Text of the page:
“The reality of the situation is that, absent some amount of the emergency relief requested, Martin District will be unable to continue operating within 60 to 90 days, leaving every customer with no water service, forcing residential customers to abandon their homes and commercial customers, including schools, to close,” the PSC said in the order. “While raising water rates clearly places an increased burden upon Martin District’s customers, the alternative of not raising rates would create an even greater burden.”

Solving Martin County Water’s problems will require “both time and a massive infusion of capital,” the PSC said, adding that Martin County Water, like all utilities, will have to rely on rates paid by customers to fund operations and pay for system improvements that are not covered by any grants the utility may receive.

The PSC also noted that placing the utility into receivership, as advocated by some customers, will not avoid a rate increase. Martin County Water will need additional revenue regardless of who may be operating the system.

The additional revenue comes with strict reporting requirements. Martin County Water must submit monthly updates to the PSC on its revenue and detailed accounting of its spending. Those reports will be available to the public.

Furthermore, the increased base rates are approved on an interim basis and only until the PSC has conducted a more detailed analysis of Martin County Water’s finances and operations. If the PSC ultimately sets final base rates lower than the interim rates, Martin County Water will be required to refund any excess base rate collections to its customers as a credit on future bills.

Martin County Water has 3,243 customers.

The total annual revenue increase of $482,071 is allocated in the following manner:

$318,884 to a 17.5 percent increase in the utility’s base rates, which fund general operations and maintenance. $163,187 to a Debt Service Surcharge to be placed in a separate account and used to pay off existing unpaid bills over time or as collateral to obtain a loan to pay off Martin County Water’s unpaid bills, which exceed $800,000. Martin County Water cannot expend any funds from the account without prior PSC approval.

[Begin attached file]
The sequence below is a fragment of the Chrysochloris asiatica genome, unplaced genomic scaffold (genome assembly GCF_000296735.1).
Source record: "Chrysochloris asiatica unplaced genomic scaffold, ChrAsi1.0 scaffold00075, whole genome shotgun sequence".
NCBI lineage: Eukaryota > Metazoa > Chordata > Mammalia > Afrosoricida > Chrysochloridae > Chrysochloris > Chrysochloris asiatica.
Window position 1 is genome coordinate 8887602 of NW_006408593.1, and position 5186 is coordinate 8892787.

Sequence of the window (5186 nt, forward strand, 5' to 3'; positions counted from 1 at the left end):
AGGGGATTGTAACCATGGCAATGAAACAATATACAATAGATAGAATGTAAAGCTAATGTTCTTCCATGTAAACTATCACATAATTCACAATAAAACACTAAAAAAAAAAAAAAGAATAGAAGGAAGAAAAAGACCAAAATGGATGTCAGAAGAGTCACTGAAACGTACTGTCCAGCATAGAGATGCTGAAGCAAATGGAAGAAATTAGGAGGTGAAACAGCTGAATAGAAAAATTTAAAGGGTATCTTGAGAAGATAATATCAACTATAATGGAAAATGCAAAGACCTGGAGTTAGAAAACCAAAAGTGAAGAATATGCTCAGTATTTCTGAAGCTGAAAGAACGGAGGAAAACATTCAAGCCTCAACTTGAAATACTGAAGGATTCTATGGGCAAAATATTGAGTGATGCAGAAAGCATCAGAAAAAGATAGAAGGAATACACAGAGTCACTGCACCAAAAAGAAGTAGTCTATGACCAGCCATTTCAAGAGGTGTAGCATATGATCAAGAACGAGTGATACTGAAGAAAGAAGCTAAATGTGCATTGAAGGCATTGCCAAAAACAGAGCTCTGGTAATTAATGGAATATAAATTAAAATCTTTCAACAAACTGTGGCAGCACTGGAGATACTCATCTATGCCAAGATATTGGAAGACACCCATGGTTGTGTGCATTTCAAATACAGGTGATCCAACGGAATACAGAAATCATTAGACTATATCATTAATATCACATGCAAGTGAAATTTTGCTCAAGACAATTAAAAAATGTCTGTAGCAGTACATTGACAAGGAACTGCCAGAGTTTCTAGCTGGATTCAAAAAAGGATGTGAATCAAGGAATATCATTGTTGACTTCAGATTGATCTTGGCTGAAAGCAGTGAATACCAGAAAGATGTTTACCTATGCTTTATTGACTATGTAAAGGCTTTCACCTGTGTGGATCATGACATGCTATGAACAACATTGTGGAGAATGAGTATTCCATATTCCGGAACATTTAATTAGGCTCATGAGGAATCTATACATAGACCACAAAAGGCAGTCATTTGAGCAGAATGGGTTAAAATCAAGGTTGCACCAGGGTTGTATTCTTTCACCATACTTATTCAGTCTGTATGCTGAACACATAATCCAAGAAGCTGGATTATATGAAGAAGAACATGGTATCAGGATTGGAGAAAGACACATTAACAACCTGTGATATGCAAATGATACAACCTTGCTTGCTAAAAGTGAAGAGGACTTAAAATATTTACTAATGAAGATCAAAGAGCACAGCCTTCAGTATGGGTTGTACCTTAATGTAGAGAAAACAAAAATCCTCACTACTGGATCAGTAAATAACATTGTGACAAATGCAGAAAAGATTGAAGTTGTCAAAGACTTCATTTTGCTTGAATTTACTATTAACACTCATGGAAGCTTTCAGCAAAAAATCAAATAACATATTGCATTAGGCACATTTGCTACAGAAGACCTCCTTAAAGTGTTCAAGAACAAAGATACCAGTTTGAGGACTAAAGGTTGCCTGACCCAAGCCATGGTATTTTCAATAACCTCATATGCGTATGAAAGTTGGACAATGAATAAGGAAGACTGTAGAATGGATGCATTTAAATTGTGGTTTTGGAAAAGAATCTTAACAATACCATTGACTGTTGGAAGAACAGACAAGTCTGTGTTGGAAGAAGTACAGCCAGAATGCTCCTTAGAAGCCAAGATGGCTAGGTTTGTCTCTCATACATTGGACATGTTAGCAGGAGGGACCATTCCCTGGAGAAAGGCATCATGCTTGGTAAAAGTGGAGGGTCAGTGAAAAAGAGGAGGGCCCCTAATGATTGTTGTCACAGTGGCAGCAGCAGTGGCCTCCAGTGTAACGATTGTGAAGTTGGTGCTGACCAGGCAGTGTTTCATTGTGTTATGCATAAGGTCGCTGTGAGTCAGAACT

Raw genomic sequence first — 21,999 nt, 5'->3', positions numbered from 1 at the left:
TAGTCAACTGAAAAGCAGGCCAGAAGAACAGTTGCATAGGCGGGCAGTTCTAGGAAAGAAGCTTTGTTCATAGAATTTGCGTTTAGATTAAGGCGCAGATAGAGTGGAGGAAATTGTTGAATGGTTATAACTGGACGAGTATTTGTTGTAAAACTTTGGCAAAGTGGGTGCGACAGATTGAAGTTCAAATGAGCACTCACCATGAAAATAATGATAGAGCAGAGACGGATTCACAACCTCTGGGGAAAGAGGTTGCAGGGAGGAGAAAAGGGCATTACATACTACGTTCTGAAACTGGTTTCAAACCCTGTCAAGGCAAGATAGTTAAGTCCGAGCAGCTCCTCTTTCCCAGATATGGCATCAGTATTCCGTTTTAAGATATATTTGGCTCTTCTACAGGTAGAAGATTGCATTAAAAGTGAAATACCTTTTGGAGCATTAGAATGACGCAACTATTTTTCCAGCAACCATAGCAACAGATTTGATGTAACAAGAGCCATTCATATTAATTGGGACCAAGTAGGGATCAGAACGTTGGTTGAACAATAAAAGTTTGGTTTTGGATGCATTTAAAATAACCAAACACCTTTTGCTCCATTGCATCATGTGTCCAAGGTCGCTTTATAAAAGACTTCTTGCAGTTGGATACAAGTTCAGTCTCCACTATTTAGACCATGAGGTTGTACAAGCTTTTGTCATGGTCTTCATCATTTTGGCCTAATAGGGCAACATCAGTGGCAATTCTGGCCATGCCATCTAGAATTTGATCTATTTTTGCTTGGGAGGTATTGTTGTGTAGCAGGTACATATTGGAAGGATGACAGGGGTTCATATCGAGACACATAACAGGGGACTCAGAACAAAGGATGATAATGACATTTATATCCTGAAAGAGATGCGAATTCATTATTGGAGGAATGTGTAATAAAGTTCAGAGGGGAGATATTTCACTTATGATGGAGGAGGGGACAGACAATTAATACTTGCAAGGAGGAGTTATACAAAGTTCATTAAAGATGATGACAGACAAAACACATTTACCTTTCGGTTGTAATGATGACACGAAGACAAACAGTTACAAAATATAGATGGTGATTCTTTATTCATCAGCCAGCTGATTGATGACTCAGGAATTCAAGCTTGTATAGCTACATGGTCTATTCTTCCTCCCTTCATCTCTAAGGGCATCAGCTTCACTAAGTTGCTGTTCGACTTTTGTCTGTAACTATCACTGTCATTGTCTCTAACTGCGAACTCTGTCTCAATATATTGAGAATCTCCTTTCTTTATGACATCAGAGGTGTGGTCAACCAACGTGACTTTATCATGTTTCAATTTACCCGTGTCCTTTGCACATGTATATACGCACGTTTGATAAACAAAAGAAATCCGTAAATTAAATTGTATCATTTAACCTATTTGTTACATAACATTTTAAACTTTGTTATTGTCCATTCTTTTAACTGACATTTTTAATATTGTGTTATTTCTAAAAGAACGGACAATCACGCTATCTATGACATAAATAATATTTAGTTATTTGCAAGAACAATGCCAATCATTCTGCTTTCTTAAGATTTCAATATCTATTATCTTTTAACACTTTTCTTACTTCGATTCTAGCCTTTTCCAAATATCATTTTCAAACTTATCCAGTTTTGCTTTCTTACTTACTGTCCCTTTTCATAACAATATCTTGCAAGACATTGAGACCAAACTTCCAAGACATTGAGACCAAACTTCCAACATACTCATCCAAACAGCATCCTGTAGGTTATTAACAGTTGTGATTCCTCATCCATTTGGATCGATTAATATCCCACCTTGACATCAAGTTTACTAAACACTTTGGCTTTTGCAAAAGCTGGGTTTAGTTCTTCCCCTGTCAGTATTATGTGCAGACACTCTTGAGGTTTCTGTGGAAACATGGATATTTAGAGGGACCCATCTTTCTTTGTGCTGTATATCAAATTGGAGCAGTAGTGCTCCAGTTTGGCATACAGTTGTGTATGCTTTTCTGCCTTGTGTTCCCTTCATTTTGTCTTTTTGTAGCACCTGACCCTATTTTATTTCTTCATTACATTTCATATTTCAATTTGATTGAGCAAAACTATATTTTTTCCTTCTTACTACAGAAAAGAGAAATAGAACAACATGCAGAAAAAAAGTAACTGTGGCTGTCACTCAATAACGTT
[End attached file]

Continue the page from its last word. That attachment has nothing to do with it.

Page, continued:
Martin County filed an application seeking the increase on January 16, 2018. The PSC conducted an initial formal evidentiary hearing on January 26.

At that hearing, the PSC granted a request by Martin County Concerned Citizens to become an intervenor – or full participant – in the process. Additionally, Prestonsburg City Utility Commission requested to intervene, was allowed to participate in a second evidentiary hearing conducted on February 28, but has been denied intervention by today’s order.

Testimony at the hearings focused on Martin County Water’s financial condition. District officials stated that the utility could become insolvent within two or three months, and that $616,882 of its unpaid debts were more than 90 days past due.

Martin County Water officials also testified that the district has considerable amounts of unpaid bills owed to it by customers.

In tFriay’s order, the PSC directed the district to file monthly reports on efforts to identify those debts, write off uncollectible amounts and sell older debts to a third-party collection agency. The PSC also directed Martin County Water to begin enforcing immediately its existing rules for disconnecting customers who do not pay their bills.

Finally, the PSC directed Martin County Water’s board of commissioners and its managers to attend a PSC training seminar that will be held in April.

The PSC order cited Martin County Water’s lengthy record of difficulties in providing adequate service to its customers. The utility’s current condition is the result of “bad business practices, and ineffective management and leadership” that allowed facilities to deteriorate and left Martin County Water in such dire financial straits that it is “unable to address even immediate repairs,” the PSC said.

Martin County Water’s new board members have recognized the need for a change of direction and have begun implementing better business practices, the PSC said.

“To resolve the financial and operational problems facing Martin District, the commissioners will need to put forth an effort equal in commitment to that of the Martin County citizens who have worked to call attention to their need for better water service,” the PSC said in today’s order. “All citizens of Martin County are affected, and all citizens deserve adequate and reasonable water service around the clock.”

The PSC also warned Martin County Water that failure to comply with the order could lead to measures such as ordering the refund to customers of all money generated by the interim base rate increase, removal of the board members, placing the utility into receivership, or opening an investigation into merging with another water system.

Friday’s order, a video of both hearings and other records in the case are available on the PSC website, The case number is 2018-00017.